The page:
• In discussing the correlation between SMART attributes and failure rates, one of the best summaries in the paper stated, “Out of all failed drives, over 56% of them have no count in any of the four strong SMART signals, namely scan errors, reallocation count, offline reallocation, and probational count. In other words, models based only on those signals can never predict more than half of the failed drives.”
  • Temperature effects are interesting, in that high temperatures start affecting older drives (3–4 years old or older), but lower temperatures can also increase the failure rate of drives, regardless of age.
  • A section of the final paragraph of the paper bears repeating here: “We find, for example, that after their first scan error, drives are 39 times more likely to fail within 60 days than drives with no such errors."
  • Summing all observed factors that contributed to drive failure, such as errors or temperature, they still missed about 36% of drive failures.

The paper provides some good insight into the drive failure rate of a large population of drives. As mentioned previously, they did observe some correlation of drive failure with scan errors, but that didn’t account for all failures, a large fraction of which did not show any SMART error signals. It’s also important to mention that the comment in the last paragraph mentions that, “... SMART models are more useful in predicting trends for large aggregate populations than for individual components.” However, this should not deter you from watching the SMART error signals and attributes to track the history of drives in your systems. Again, there appears to be some correlation between scan errors and drive failure, which might be useful in your environment.

In a more recent 2016 study, Microsoft and Pennsylvania State University, examined SSD failures in data centers. Over nearly three years they examined about 500,000 SSDs from five very large data centers and several edge data centers. The drives were used in a variety of workloads, including big data analytics, content distribution caches, data center management software, and web search functions (indexing, multimedia, object store, advertisement, etc.). The big data analytics workload was more write than read heavy, and the other three workloads were more read than write heavy.

For all the drives, failure data was gathered, as well as other possible influencing factors, including design, provisioning and workload evolution data (read/write volumes, write amplification, etc.), fine spatial information (data center, rack, and server location), and temporal resolution. SMART attributes for the drives also were captured.

Some of the primary conclusions included:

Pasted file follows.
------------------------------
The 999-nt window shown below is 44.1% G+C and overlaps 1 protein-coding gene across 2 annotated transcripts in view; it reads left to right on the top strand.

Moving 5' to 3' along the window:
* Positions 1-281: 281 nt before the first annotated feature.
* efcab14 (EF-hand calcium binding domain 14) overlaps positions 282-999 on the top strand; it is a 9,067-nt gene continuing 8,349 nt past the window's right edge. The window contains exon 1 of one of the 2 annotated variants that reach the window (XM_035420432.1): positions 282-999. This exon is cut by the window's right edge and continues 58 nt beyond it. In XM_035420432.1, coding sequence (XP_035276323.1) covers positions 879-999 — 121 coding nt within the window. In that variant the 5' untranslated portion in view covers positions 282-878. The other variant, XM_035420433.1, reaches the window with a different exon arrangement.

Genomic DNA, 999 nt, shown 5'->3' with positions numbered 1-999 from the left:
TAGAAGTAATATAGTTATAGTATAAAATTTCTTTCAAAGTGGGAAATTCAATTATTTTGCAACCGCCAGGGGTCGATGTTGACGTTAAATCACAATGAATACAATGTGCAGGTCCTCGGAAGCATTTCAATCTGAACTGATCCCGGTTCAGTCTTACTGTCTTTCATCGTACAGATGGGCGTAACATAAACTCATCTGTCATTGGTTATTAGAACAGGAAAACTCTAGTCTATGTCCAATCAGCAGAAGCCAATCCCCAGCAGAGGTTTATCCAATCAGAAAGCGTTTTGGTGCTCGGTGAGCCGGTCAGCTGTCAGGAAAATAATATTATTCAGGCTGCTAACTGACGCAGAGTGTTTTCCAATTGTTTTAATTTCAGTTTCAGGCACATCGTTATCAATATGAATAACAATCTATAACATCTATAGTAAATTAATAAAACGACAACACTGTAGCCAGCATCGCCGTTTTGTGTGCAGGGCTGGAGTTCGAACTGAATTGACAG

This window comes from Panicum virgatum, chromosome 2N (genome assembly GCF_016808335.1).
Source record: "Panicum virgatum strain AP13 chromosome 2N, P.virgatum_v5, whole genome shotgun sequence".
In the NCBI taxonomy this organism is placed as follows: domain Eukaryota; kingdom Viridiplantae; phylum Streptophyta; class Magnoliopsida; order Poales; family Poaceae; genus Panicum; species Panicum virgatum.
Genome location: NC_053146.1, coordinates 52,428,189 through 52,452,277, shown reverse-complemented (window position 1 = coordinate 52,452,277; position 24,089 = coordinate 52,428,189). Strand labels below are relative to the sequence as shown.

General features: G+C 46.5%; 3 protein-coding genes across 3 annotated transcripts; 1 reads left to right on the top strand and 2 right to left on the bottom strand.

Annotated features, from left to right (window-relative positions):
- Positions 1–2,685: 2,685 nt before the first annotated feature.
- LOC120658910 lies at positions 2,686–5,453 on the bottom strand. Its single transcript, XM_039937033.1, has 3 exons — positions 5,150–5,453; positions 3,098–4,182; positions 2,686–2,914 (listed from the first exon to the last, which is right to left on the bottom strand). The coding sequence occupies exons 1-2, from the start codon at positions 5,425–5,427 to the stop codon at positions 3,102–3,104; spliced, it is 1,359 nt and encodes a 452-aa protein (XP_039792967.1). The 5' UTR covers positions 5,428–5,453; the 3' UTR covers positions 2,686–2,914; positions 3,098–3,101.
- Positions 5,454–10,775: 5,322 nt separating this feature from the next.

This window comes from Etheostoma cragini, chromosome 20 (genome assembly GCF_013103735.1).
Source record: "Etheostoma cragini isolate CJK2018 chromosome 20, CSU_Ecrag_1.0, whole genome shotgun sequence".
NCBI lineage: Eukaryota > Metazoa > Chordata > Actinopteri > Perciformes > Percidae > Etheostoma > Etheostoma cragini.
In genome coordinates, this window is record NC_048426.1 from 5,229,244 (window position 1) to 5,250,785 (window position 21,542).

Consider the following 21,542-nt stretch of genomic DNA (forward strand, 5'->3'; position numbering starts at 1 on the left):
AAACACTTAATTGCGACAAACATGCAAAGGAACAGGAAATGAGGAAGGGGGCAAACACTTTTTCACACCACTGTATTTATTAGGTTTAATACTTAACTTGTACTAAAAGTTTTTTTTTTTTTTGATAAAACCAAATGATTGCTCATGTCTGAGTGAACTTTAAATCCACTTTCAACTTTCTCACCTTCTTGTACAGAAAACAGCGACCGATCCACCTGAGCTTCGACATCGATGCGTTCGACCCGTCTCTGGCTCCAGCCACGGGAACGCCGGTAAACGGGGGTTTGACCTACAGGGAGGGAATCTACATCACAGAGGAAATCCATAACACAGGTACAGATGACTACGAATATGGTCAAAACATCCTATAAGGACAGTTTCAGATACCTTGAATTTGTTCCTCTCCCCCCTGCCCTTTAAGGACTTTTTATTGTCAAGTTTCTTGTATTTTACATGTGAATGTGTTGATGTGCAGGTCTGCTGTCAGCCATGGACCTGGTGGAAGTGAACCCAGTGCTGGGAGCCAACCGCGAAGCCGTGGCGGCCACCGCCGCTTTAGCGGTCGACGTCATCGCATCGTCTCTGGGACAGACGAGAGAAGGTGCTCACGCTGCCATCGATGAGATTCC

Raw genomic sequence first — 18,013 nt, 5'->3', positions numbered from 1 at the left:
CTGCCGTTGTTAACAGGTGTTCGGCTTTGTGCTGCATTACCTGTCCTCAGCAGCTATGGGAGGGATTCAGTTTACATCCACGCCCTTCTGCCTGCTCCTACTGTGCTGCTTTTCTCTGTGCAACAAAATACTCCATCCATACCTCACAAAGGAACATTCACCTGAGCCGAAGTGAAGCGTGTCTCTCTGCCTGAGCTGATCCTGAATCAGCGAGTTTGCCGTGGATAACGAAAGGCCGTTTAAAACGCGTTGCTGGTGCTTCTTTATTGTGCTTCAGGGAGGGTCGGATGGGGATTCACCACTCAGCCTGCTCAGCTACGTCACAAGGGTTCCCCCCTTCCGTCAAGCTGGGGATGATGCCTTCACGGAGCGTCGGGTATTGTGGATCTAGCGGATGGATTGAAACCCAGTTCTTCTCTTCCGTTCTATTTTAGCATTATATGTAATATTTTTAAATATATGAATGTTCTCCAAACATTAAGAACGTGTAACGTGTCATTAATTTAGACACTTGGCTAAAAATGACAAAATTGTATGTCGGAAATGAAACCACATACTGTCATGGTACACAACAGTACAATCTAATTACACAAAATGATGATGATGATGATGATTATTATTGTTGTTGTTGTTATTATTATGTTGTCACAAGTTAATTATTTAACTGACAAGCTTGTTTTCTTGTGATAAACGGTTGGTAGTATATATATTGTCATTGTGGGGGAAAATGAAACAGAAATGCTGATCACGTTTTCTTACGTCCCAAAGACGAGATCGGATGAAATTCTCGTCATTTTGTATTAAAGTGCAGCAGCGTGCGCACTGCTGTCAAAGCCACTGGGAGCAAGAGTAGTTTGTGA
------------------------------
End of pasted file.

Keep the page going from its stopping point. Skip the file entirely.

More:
• The annualized failure rate (AFR) for some drive models is much higher than quoted in SSD specifications – as much as 70% higher.
  • Four SMART attributes are most important in determining drive failure:
    • Data errors (uncorrectable and cyclic redundancy check [CRC])
    • Sector reallocations
    • Program/erase failures
    • SATA downshift (a downgrade to a lower signaling rate with an increase in errors)
  • Uncorrectable bit errors are at least an order of magnitude higher than the target rates.
  • Symptoms captured by SMART are more likely to precede SSD failure, “with an intense manifestation preventing their survivability beyond a few months. However, our analysis shows that these symptoms are not a sufficient indicator for diagnosing failures.”
  • Drive symptoms (i.e., data errors and reallocated sectors) have a direct effect on failures.
  • Design/provisioning factors (e.g., device model) can affect failure rates.
  • Devices are more likely to fail in less than a month after their symptoms match failure signatures.
  • The AFR increases two to four times with an increase in average writes per day for some drive types.

With the use of machine learning techniques, the researchers were able to rank the importance of SMART parameters (Table 1).

Table 1: SMART Parameter Ranking

Category Feature Importance
Symptom DataErrors 1
Symptom ReallocSectors 0.943
Device workload TotalNANDWrite 0.526
Device workload HostWrite 0.517
Device workload TotalReads+Write 0.516
Device workload AvgMemory 0.504
Device workload AvgSSDSpace 0.493
Device workload UsagePerDay 0.491
Device workload TotalReads 0.475
Device workload ReadsPerDay 0.469

Getting to SMART Data and Self-Tests

Fortunately, Linux has a great tool, smartmontools, that takes advantage of the features and capabilities of SMART drives by allowing you to interact with storage devices that use the SMART protocol. Smartmontools lets you collect SMART attribute information, control self-tests on the drive, and obtain logs. Derived from and expanding on an earlier project, smartsuite, from the University of California at Santa Cruz, smartmontools incorporated later standards and additional features. The tool is compatible with all SMART features and supports ATA, ATAPI, and SATA-3 to -8 disks, as well as SCSI disks and tape, NVMe, solid-state, and eMMC devices. It also supports the major Linux RAID cards, which sometimes present difficulties because they require vendor-specific I/O control commands. Check the smartmontools web page for more details on your specific RAID card.

Smartmontools is easy to build and easy to use. In the interest of brevity, I just downloaded the latest 64-bit binary from the website. In the smartmontools package, the key binary is smartctl, which allows interaction with the SMART attributes of drives. For this article, I tested a Samsung 840 SSD on an office desktop running Ubuntu 18.04.

The first thing to do once smartmontools is installed is to scan each drive with the -i (info) option (Listing 1), which checks to see whether the drive is SMART capable.